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Health

  • For LaRue County resident Warren McCandless, getting a low-dose CT scan for lung cancer through Hardin Memorial Health brought a bit of relief.

    McCandless, 65, who said he has smoked for about 50 years, said as a smoker there always is the fear of developing lung cancer. But, thanks to the low-dose scan, he discovered he didn’t have lung cancer.

    McCandless said he picked up smoking when he was younger because it was the “cool thing” to do.

  • Officials with the Kentucky Department for Public Health (DPH), within the Cabinet for Health and Family Services (CHFS), announce the availability of an online weekly influenza surveillance report used to gauge current flu activity circulating in Kentucky. This new public service is an example of the Cabinet’s priority to strengthen data collection and analytics and then to make the information more easily accessible.

  • It is commonly heard that breakfast is the most important meal of the day. However, breakfast can easily be forgotten when rushing out the door to get children to school. Research shows there are several health benefits of a regular breakfast for school-aged children.

  • Winter weather in Kentucky tends to present challenges in the form of snow, ice and freezing temperatures. What isn’t talked about often is the discomfort weather can cause inside the home.

    UK Extension Professor for Environmental Control Systems, Robert Fehr, shares this information about dealing with humidity levels in the home. The itch that plagues many people during winter can be the result of inside air that does not contain adequate moisture. Low humidity levels can cause high levels of discomfort including dry skin and stuffy sinuses.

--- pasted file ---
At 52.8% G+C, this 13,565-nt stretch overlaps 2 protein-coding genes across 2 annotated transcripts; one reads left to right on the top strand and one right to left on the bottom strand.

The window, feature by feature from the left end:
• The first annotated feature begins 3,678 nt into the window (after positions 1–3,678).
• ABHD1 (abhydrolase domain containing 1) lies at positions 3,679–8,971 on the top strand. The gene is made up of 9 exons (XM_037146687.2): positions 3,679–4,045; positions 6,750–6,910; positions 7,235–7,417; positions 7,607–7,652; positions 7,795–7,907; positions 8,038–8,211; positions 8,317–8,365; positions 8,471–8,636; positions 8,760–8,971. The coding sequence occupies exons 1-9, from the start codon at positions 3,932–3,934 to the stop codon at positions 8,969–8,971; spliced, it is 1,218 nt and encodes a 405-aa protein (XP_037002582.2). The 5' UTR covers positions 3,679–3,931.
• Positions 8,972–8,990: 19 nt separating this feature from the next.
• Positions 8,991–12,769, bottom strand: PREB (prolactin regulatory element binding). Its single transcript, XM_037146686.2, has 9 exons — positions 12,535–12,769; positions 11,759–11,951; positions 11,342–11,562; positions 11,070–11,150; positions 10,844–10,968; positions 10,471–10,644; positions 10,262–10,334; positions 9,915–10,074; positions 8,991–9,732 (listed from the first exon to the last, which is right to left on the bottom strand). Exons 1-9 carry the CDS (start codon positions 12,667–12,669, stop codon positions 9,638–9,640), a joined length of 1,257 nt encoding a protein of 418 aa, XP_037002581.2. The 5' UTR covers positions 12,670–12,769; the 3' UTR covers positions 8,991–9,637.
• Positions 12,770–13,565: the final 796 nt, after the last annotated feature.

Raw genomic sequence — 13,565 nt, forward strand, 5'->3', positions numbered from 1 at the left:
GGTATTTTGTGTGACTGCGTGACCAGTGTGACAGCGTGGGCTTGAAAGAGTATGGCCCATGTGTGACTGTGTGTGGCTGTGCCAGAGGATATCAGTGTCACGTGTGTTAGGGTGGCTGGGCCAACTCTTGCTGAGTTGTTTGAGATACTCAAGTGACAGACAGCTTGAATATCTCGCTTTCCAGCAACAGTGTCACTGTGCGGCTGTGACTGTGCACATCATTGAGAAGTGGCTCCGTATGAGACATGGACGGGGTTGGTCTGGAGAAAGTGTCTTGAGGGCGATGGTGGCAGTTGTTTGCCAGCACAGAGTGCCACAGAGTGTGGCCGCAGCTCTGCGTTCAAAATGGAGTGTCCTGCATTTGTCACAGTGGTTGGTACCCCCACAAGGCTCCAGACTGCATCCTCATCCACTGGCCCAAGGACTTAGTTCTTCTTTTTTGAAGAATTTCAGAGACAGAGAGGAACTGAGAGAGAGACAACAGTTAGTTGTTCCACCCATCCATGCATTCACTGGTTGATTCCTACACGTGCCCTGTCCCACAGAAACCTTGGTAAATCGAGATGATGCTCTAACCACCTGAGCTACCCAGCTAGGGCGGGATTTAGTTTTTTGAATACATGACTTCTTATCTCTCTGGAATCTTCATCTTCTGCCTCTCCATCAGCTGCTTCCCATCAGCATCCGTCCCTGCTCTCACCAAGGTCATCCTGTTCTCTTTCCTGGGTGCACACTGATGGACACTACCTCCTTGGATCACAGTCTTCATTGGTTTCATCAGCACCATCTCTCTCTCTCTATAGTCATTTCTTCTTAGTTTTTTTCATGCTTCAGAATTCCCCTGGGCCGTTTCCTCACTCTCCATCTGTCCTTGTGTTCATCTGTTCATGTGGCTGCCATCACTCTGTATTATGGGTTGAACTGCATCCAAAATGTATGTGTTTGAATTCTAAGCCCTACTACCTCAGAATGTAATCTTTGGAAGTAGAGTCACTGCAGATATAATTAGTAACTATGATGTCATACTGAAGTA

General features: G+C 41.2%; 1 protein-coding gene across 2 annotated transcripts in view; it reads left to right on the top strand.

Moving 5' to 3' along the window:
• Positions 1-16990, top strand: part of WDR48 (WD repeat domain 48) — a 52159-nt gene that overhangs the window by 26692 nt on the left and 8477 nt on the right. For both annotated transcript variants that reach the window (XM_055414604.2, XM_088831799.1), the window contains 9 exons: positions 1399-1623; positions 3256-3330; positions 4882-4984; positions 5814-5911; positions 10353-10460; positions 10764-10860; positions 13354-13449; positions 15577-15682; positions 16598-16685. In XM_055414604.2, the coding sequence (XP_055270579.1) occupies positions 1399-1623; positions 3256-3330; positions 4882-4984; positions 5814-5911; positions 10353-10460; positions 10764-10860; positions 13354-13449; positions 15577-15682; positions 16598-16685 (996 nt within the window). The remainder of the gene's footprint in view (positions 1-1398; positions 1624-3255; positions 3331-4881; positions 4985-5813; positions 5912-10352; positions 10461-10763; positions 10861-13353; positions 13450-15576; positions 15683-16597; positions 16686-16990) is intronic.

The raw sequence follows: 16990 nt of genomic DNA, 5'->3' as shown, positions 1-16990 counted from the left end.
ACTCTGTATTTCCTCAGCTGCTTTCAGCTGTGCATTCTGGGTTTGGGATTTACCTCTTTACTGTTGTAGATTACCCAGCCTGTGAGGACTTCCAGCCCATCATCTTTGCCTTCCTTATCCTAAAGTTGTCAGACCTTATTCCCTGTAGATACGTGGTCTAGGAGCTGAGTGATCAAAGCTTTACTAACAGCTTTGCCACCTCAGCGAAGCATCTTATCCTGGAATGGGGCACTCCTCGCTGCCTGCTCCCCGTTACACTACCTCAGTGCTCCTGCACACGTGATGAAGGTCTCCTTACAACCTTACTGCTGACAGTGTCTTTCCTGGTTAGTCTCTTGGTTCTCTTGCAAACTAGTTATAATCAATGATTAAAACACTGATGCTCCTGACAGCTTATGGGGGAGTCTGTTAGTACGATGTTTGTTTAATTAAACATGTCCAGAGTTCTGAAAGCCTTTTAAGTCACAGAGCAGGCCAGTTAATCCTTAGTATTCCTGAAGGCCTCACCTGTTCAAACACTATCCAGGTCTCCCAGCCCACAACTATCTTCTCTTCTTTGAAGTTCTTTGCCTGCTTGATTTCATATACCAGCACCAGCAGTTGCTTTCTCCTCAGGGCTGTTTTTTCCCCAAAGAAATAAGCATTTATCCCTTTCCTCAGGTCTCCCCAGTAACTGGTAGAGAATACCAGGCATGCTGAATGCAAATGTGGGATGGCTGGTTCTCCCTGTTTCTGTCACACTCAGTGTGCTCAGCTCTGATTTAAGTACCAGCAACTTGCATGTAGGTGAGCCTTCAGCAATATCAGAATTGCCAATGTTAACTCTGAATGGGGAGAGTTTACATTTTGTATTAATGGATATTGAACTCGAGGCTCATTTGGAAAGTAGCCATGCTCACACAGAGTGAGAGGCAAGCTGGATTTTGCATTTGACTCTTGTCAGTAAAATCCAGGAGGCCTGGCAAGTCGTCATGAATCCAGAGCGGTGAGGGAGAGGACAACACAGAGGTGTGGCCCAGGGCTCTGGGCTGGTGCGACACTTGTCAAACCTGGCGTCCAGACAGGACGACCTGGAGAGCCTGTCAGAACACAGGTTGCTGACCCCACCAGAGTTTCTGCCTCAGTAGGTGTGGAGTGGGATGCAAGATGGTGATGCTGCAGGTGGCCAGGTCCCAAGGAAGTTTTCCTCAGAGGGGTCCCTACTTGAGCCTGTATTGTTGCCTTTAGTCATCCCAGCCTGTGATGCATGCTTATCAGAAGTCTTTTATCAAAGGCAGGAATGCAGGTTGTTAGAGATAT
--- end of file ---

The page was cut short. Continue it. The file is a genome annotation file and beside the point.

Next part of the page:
• The physical benefits of a healthful diet include increased resistance to illness, faster recuperation times, higher energy levels, and better management of chronic diseases. The mental benefits are just as important and include increased cognitive function, better stress management, and emotional balance.

    Here are some basic guidelines from UK Health & Wellness for healthful eating as you age:

    Choose more whole foods and fewer processed foods. Focus on food that is as close to its natural form as possible.

  • When the U.S. Food and Drug Administration released its final guidance on menu labeling in late April, it was the last step in a process to require restaurants, convenience stores, take-out, retail establishments and supermarkets to publish the calorie content of their food on their menus.

    Some chain restaurants are already publishing this information on some items in anticipation of this announcement. Others have until May 2017 to implement the change.

  • Most Americans get plenty of protein. In fact, their problem isn’t too little protein but too much of the calories and saturated fat that accompany such popular protein sources as cheeseburgers or fried chicken. But people over age 50 might need to pay attention to getting adequate protein, not just at dinner time but throughout the day.

  • Are you trying to rescue a failed New Year’s resolution? It has been well documented that when people monitor their behavior and measure how they are doing, they are often inspired to do better and achieve positive results. The Kentucky Cooperative Extension Service is launching an online Small Steps to Health and Wealth(tm) Challenge called “Kentucky 2016 Resolution Restart.” This free four-week program is designed to help you improve both your health and personal finance behaviors.

  • By Melissa Phillips

    Tobacco Coordinator Lincoln Trail District Health Dept.